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Don’t Forget What Your Doctor Says

Date: January 1, 2017      Publication: Bottom Line Health      Source:  Charles B. Inlander      Print:

A friend of mine recently called me about an hour after his doctor had told him that he had prostate cancer and asked if I could help him decide on the best way to proceed. Of course, I was happy to help. But when I asked exactly what his doctor had said, my friend didn’t know! All he remembered hearing were two words—“prostate cancer.”

Not remembering what your doctor tells you is extremely common—especially if it’s a scary diagnosis or a complicated explanation laden with medical terms. In fact, a classic study conducted by researchers at Allegheny College found that 40% to 80% of the information told to patients by health-care providers is forgotten immediately! The greater the amount of information shared, the greater the percentage that was forgotten. What helpsyou can do any or all of the following, depending on your needs…

  • Get it in writing and in a picture. It’s long been known that we retain information best when we receive it both verbally and visually. Research backs this up. A study found that when patients were given only verbal medical instructions, just 14% of the information was retained compared with 85% when a visual and text were provided. That means you should always ask your doctor to write down—or give you preprinted information—about your diagnosis. You probably already bring your own pad and pen to take notes at your appointment. But that may not be enough. Ask your doctor to also show you a picture or diagram of what is wrong with you—he/she could use an X-ray, a plastic anatomical model or textbook drawing of the problem area. You can take a photo of the visual with your phone. Also important: Ask your doctor to give you written instructions about follow-up care and/or how to use prescribed medications, even if you expect to get similar information from your pharmacy. Your doctor may suggest taking the drug less frequently at first or have some other reason for adjusting its typical use.
  • Don’t go alone. We all know that it’s smart to bring a family member or friend to important medical appointments so you’ll have a second set of ears to remember what the doctor has said. You have a right to have someone with you in the examining room to ask questions or seek clarification. When I recently had surgery, I made sure my wife came with me to every pre- and postoperative appointment. She asked questions I had not thought of and described things that happened during my recovery that I had forgotten. This additional information also helped the doctor in her review of how I was doing.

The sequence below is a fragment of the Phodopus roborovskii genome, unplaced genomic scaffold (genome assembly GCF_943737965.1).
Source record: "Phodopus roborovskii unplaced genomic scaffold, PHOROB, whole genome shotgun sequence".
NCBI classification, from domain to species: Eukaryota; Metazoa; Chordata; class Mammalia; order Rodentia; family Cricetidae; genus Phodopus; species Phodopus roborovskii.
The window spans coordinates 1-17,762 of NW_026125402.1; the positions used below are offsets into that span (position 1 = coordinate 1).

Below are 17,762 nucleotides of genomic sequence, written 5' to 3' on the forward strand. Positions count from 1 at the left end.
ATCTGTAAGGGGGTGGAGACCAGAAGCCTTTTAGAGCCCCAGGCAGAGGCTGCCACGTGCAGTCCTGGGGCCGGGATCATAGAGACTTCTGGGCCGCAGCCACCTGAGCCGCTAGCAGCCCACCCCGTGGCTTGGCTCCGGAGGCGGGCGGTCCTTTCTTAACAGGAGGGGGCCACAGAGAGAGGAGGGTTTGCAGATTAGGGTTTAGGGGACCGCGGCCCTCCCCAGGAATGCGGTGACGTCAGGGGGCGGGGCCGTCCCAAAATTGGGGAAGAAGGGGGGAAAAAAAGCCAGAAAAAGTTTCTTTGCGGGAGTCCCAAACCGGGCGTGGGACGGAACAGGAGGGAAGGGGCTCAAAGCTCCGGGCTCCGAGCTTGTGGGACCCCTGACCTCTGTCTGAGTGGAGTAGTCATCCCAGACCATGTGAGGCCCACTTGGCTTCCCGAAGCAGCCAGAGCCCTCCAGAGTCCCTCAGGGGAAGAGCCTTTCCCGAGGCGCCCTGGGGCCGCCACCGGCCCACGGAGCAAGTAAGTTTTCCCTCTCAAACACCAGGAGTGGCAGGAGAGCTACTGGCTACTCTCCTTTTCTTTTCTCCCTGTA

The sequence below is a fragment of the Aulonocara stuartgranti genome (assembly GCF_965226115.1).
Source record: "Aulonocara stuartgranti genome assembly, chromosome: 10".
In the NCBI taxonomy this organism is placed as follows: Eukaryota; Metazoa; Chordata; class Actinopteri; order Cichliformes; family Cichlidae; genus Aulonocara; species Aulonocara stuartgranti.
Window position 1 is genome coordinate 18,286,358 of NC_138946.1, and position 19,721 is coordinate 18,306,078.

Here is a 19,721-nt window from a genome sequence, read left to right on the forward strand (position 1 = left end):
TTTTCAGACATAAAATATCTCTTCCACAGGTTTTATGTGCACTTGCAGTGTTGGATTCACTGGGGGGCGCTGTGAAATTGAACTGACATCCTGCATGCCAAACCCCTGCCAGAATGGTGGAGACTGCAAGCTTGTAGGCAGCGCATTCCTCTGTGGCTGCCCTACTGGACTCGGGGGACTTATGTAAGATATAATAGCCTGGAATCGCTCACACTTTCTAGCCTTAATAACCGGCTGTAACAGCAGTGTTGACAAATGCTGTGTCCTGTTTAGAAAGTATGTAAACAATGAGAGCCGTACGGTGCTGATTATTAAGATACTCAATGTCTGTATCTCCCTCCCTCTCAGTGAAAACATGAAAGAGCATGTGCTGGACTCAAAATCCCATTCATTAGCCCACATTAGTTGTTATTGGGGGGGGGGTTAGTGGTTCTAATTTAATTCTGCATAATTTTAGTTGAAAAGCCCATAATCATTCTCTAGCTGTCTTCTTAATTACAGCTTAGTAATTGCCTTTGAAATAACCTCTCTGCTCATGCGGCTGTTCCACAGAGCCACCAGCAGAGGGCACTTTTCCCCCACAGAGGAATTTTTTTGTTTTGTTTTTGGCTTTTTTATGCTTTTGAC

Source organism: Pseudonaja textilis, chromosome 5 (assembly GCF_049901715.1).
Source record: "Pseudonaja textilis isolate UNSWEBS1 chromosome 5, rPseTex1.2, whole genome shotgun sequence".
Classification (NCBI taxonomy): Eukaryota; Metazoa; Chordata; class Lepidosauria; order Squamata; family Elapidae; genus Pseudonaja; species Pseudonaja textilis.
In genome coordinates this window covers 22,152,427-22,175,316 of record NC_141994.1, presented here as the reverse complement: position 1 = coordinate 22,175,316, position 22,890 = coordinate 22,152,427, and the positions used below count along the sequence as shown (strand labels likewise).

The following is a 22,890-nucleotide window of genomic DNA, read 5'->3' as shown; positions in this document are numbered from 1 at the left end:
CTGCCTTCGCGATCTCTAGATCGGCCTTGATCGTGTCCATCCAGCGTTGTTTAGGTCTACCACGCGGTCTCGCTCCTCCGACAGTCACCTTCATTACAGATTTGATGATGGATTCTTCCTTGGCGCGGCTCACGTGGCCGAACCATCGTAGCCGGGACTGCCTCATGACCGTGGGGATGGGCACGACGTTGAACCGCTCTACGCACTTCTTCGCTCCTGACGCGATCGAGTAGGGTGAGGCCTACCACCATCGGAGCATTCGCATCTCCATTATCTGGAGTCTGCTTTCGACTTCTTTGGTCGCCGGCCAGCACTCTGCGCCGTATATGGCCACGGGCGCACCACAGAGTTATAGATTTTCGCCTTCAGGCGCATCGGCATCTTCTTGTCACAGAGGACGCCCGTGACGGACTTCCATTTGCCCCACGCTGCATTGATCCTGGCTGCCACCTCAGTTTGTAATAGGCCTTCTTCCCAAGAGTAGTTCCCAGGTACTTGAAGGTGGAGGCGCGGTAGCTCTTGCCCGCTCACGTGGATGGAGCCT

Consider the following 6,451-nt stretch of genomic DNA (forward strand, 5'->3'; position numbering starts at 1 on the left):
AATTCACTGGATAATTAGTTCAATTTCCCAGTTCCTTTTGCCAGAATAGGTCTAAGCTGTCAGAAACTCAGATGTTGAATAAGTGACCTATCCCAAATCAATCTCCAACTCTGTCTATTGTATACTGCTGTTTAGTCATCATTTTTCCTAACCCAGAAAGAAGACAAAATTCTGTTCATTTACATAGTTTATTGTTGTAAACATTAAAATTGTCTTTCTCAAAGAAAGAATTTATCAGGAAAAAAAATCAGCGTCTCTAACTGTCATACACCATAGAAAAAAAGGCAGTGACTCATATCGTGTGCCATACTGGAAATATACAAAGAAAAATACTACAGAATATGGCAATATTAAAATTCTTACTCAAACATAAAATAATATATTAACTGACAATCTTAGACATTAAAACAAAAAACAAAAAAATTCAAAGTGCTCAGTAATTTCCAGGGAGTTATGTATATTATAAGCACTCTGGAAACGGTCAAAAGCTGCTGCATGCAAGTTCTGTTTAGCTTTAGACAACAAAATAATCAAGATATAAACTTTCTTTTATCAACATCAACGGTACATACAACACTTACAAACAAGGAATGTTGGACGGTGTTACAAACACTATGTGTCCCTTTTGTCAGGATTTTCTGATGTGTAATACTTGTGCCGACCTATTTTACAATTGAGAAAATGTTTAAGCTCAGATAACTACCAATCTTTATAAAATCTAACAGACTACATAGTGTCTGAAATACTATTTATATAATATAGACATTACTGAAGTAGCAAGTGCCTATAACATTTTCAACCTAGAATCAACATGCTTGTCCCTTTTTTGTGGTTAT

• Make a recording. One of the best ways to not forget what your doctor tells you is to make a brief voice and/or video recording of your medical appointment. Your smartphone likely has an app that enables it to function as a mini tape recorder. If not, you can download one of these apps from your phone’s app store. Either hold the phone or put it on a nearby table. Make sure you know how to record beforehand. You can also use your phone’s camera to make a video recording (with sound) of your doctor appointment. If you don’t have a smartphone, it’s worth purchasing a battery-operated handheld digital recorder. You can get one for less than $50. Whatever method you use, just be sure to ask your doctor if it’s OK to record the conversation. These days, most doctors say it’s fine, but you should get their permission to record.

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Source: Charles B. Inlander, a consumer advocate and health-care consultant based in Fogelsville, Pennsylvania. He was the founding president of the nonprofit People’s Medical Society, a consumer advocacy organization credited with key improvements in the quality of US health care, and is the author or coauthor of more than 20 consumer-health books.